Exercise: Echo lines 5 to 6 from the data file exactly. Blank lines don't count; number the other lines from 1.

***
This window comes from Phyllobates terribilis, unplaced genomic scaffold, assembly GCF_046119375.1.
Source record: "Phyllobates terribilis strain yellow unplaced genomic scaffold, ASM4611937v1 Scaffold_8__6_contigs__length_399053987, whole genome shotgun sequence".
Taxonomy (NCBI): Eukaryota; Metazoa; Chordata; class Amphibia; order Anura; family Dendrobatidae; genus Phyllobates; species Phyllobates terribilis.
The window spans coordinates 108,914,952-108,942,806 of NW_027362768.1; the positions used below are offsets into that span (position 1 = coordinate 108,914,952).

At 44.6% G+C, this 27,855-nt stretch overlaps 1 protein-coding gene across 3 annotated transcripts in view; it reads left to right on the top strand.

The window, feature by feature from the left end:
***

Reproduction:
At 44.6% G+C, this 27,855-nt stretch overlaps 1 protein-coding gene across 3 annotated transcripts in view; it reads left to right on the top strand.

The window, feature by feature from the left end: